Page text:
Rolling on the river is cruising's hottest trend

(One exception: Peter Deilmann Cruises, geared largely to the German market, announced last month that it is removing all of its eight river vessels in 2010.)

How does the River Beatrice, now Uniworld's flagship, make waves in a burgeoning market? By paying attention to details. As in generous closet and storage space. As in vanity mirrors and good bathroom lighting. As in French balconies in 80% of the staterooms. "I've toured a lot of other ships, and this one stands up," say Wagner. "They've been listening to their customers."

Overall, the River Beatrice fairly gleams, from the white Murano crystal chandelier in the two-story lobby to the smartly appointed staterooms. Some 2,085 mirrors — from beveled wall insets to cabin table tops to full-length in the bathrooms — enhance the luminosity and sense of space. Silk wallpaper, velvet curtains, original art (Chagall, Picasso and Matisse, among others) and a soothing cream and brown color scheme complete the understated elegance.

There's no skimping on cabin amenities, either: flat-screen TVs, in-room safes, mini-fridges, hair dryers, fluffy robes and slippers, and crisp white-on-white Egyptian cotton linens. Bathrooms boast floor-to-ceiling white marble and luscious L'Occitane toiletries. Several unexpected touches stand out: espresso makers in the mini-suites, delicate white orchids, and complimentary bottled water. One quibble: Although rooms are equipped with Internet access, service was slow to non-existent.

Still, some passengers, such as Barbara King, a show-business retiree from Scottsdale, Ariz., find the 150-square-foot cabins too small. But she still prefers this to the megaliners.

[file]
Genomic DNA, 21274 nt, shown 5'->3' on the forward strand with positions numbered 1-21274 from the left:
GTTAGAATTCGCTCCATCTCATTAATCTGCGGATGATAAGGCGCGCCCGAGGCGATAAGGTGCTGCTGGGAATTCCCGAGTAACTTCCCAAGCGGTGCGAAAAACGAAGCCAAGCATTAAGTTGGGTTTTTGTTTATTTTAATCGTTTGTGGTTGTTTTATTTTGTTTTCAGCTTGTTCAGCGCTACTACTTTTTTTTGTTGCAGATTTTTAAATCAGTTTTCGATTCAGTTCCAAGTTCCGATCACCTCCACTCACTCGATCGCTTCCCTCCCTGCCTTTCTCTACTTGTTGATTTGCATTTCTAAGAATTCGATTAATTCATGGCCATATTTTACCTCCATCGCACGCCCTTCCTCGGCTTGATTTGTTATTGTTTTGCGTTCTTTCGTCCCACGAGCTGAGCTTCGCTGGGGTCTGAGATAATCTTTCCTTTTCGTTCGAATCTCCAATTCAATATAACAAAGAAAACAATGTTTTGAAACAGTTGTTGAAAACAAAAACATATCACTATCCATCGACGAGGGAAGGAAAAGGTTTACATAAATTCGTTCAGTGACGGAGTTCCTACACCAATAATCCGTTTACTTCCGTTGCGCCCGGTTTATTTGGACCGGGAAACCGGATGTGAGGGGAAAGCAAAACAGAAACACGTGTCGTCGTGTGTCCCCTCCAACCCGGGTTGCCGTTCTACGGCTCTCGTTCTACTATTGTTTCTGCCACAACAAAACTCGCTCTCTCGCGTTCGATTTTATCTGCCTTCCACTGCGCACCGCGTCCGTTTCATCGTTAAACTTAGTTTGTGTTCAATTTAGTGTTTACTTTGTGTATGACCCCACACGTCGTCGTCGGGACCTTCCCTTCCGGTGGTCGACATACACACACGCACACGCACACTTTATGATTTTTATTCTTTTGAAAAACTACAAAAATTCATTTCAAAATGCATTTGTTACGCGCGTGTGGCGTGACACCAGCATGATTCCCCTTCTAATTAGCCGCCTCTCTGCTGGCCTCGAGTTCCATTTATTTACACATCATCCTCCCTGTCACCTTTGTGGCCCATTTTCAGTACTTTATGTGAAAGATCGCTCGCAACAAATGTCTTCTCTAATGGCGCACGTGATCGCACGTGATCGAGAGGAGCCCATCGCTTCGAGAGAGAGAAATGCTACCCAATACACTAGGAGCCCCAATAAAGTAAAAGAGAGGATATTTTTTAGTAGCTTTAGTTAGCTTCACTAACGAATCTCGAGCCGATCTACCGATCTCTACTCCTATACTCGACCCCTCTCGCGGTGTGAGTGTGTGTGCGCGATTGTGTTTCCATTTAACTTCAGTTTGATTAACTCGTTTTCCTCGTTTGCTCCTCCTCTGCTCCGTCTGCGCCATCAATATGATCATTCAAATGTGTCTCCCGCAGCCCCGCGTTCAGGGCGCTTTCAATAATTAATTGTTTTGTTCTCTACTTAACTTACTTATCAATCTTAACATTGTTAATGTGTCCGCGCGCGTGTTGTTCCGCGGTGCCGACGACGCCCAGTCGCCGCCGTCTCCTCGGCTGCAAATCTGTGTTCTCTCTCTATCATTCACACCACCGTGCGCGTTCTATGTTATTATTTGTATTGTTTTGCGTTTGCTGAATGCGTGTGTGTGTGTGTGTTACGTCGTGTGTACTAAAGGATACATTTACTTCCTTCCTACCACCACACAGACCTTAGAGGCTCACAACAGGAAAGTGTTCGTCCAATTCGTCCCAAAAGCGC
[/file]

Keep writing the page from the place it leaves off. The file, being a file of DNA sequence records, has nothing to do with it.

Visitors are immersed in the flavor of Europe from the minute they step aboard. Start with the 53 crew — from the Dutch captain, Austrian hotel manager and German cruise director, to the Romanian concierge, Hungarian masseur and Slovakian engineer.

Well-prepared meals — some five-star worthy — spotlight regional specialties, too: Hungarian goulash and cabbage soup (better than it sounds); Wiener schnitzel and Sachertorte; Bavarian sausages and potato pancakes. But there's plenty for the less adventuresome, with two entrees plus a vegetarian choice at dinner.

After dinner, forget cabaret shows, casinos or Broadway revues. Instead, cruise director Christine Bremberger showcases the local culture — especially fitting for a region as famous for its musical heritage as Central Europe. Highlights include a magical night at the Kursalon concert hall in Vienna, where a chamber music group played selections from the Strauss brothers, Mozart and Haydn— all of whom lived in this music capital — as well as an unforgettable organ recital at St. Stephan's Cathedral in Passau, which boasts the world's largest cathedral organ with nearly 18,000 pipes. You can even take onboard Viennese waltz lessons.

The makeup of passengers is international, too — Australia, New Zealand, United Kingdom, Canada and the USA — but all are English-speaking to avoid language barriers, says Robert Fitzgerald, a Uniworld sales manager.

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